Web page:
I obtained a copy of an email from Politico editors summarizing “highlights” from the seminar. The panelists informed reporters that what they consider the “neutral” position on transgender issues was probably created by “white, cisgender men” and thus cannot be trusted to be accurate. Gendered words, they said, can be rooted in “exclusion” and can actually cause “trauma” for transgender and gender-neutral individuals. One former Politico reporter who attended the seminar said the panelists complained that the word “mother” could potentially be offensive when used by reporters, mocking reporters who had a hard time grappling with the grammatical implications of referring to individuals with the plural pronoun “they/them.”
“So many non-trans journalists get caught up in the ‘meaning’ of certain words that they don’t realize the many ways that a certain word can mean different things to different people, and the ways in which various languages carry trauma and carry triggering motivations for folks and how our feelings about the meaning of certain words are rooted in exclusion,” Anderson said.
The panelists warned journalists that they cannot simply cover “both sides” of the transgender issue, because they might be elevating transphobic voices. “The job of journalists historically always has been to speak truth to power and it’s a violation of journalistic ethics to entertain any conversation that paints transphobia as legitimate,” Sosin said.
What do these folks consider to be anti-trans or transphobic? Sosin has said that the phrase “biological male” is an “anti-trans slur” and that it’s transphobic for women not to want to share a bathroom with a man. Howe complained on Twitter that they were called “sir” on the phone by a FedEx employee. Anderson has described bills banning biological males from women’s sports as “anti-trans” legislation. Factual language, honest mistakes and reasonable concerns about deep-rooted biological differences will not be tolerated by the trans lobby.
These radical views on gender permeated the newsroom more generally, according to a source who overheard an editor arguing with colleagues about using “birthing people” over “birthing moms” because the latter could be seen as offensive and exclusive.
One former Politico staffer said constant newsroom tensions over questions of diversity and inclusion spiraled into attempts by younger staffers to unionize. The newsroom union, this staffer explained, was merely an extension of the woke crowd showing their true colors after the Shapiro firestorm. According to reporting by the Daily Beast, unionization advocates were forced to address questions about whether they were the “woke police” after some White House reporters expressed concerns about the effort. During early discussions, the union considered asking Politico to allow reporters to attend political activism events in their free time, but that idea was scrapped. Politico officially recognized the union, which was formed under NewsGuild, in November 2021.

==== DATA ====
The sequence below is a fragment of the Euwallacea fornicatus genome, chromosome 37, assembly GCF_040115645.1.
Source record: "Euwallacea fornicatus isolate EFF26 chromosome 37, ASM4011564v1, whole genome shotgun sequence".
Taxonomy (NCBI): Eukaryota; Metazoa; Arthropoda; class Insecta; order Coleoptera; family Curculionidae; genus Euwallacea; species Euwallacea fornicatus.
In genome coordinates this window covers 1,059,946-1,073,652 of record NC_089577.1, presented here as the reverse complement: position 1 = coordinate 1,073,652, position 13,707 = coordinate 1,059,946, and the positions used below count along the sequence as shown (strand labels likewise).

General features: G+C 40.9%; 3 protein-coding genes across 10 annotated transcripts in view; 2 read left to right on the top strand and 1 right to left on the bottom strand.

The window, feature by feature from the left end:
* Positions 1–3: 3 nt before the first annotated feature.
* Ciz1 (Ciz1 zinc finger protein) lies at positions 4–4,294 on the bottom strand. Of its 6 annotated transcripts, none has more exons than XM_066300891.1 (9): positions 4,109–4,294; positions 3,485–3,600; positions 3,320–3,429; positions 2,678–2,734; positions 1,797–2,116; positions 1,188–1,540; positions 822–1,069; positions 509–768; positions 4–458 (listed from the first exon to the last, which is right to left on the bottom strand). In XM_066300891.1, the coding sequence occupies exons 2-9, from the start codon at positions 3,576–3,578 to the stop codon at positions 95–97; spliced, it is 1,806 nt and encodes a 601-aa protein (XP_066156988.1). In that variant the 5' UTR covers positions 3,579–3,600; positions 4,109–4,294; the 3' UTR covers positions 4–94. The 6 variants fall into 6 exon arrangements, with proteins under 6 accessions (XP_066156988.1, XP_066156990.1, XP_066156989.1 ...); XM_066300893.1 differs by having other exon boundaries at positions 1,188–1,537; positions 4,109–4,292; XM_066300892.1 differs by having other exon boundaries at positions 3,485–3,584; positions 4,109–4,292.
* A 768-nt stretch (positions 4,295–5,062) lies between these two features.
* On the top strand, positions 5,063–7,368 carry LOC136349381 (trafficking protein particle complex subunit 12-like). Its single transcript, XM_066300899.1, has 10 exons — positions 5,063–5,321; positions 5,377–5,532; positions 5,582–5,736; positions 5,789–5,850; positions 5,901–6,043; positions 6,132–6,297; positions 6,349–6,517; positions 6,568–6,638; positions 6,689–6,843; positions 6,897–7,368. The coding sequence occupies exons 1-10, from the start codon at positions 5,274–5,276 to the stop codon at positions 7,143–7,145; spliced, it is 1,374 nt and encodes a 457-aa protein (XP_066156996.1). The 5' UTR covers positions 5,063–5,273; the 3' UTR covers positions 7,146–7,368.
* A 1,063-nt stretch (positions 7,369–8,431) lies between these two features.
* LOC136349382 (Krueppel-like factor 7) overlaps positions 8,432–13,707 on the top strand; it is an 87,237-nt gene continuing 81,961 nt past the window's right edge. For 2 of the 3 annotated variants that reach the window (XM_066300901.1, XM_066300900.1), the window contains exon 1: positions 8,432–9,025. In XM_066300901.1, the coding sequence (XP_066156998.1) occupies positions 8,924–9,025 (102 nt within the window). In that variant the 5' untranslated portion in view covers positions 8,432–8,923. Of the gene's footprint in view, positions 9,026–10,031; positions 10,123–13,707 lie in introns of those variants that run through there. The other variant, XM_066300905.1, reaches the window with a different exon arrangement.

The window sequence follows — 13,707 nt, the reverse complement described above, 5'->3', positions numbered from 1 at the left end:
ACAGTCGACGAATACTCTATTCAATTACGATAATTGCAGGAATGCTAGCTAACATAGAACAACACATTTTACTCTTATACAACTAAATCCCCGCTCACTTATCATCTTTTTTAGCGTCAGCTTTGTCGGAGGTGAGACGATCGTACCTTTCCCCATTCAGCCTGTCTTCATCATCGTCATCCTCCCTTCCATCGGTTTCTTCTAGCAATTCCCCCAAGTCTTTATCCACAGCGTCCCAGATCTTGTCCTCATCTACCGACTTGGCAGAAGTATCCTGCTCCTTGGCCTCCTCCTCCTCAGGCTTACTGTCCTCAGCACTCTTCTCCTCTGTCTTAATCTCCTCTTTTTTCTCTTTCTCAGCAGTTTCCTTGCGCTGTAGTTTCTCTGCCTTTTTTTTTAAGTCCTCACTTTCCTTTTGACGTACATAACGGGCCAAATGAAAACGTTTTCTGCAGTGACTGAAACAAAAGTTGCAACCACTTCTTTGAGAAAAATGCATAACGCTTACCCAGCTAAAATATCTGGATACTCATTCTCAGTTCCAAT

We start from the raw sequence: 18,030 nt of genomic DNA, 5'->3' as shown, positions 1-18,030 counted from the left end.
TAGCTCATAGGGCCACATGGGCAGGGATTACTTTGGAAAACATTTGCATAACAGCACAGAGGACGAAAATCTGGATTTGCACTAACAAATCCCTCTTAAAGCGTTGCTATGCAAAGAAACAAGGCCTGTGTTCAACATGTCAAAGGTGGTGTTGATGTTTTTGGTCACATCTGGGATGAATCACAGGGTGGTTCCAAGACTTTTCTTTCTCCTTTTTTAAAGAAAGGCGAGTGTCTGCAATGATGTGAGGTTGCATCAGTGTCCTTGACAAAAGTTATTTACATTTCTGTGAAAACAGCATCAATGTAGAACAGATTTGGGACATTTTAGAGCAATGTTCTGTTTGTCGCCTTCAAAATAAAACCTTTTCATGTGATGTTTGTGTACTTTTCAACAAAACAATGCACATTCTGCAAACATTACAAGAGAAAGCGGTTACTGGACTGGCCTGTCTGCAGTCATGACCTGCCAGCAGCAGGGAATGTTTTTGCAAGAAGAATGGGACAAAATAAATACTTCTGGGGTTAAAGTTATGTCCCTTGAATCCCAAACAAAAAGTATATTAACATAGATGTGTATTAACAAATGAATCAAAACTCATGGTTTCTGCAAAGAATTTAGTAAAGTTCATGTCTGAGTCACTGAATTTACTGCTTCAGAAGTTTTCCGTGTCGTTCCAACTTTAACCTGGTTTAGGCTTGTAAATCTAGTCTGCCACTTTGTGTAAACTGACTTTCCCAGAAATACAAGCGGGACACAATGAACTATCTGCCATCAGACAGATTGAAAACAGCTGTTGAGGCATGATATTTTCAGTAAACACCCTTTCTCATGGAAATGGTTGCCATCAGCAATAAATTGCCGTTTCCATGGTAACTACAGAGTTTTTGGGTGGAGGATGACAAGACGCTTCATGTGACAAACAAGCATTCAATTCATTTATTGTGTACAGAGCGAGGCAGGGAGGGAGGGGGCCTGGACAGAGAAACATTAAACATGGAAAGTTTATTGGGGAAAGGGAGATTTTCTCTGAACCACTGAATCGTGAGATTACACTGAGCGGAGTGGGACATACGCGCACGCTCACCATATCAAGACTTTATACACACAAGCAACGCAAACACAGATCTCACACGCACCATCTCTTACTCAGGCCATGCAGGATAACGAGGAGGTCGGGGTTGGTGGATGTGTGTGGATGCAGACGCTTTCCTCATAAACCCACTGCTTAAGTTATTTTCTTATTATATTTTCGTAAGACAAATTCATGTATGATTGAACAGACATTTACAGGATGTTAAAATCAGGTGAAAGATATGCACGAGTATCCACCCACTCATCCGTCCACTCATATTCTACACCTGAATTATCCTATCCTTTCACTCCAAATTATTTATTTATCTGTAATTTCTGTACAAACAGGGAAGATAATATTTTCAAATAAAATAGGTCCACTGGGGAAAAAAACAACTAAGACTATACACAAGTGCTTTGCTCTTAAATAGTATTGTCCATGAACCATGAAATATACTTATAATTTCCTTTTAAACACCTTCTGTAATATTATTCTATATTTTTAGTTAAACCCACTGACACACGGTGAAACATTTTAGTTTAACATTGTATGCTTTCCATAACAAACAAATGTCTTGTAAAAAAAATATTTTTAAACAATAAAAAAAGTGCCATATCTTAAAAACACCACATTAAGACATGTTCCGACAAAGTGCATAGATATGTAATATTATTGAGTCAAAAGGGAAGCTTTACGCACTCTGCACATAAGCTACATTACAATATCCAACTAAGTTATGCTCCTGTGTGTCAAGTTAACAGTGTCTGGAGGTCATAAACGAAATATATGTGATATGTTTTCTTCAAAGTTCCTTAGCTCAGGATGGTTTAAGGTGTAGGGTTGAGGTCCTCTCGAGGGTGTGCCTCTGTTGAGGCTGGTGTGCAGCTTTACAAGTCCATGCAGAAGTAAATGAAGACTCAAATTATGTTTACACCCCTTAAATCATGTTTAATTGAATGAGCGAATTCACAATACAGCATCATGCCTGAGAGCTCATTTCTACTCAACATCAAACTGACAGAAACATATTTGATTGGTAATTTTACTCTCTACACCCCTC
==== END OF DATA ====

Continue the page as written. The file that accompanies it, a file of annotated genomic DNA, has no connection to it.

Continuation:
A few weeks after the transgender seminar, Politico appointed a new standards editor to oversee the tone of editorial content. Anita Kumar, a former White House correspondent, was made senior editor for standards and ethics. Her biography says the standards editor’s focus will be on “accuracy, fairness, clarity and nonpartisanship.”
A style guide sent to staff in January 2022 reads more like a game of Media Matters mad libs than a document for journalists. It suggested some noninclusive words that Politico reporters should avoid using in their work.
YOU CAN’T SAY THAT: Politico’s banned words
- Crack the whip: unacceptable because of origins in slavery
- Waiter or waitress: server should be used instead
- Biological gender, biological sex, biological woman, biological female, biological man, or biological male
- Illegal immigrant or illegal alien
- Cake walk: “originated during slavery” and thus perpetuates “racist motifs”
- In reference to illegal migration: onslaught, tidal wave, flood, inundation, surge, invasion, army, march, sneak and stealth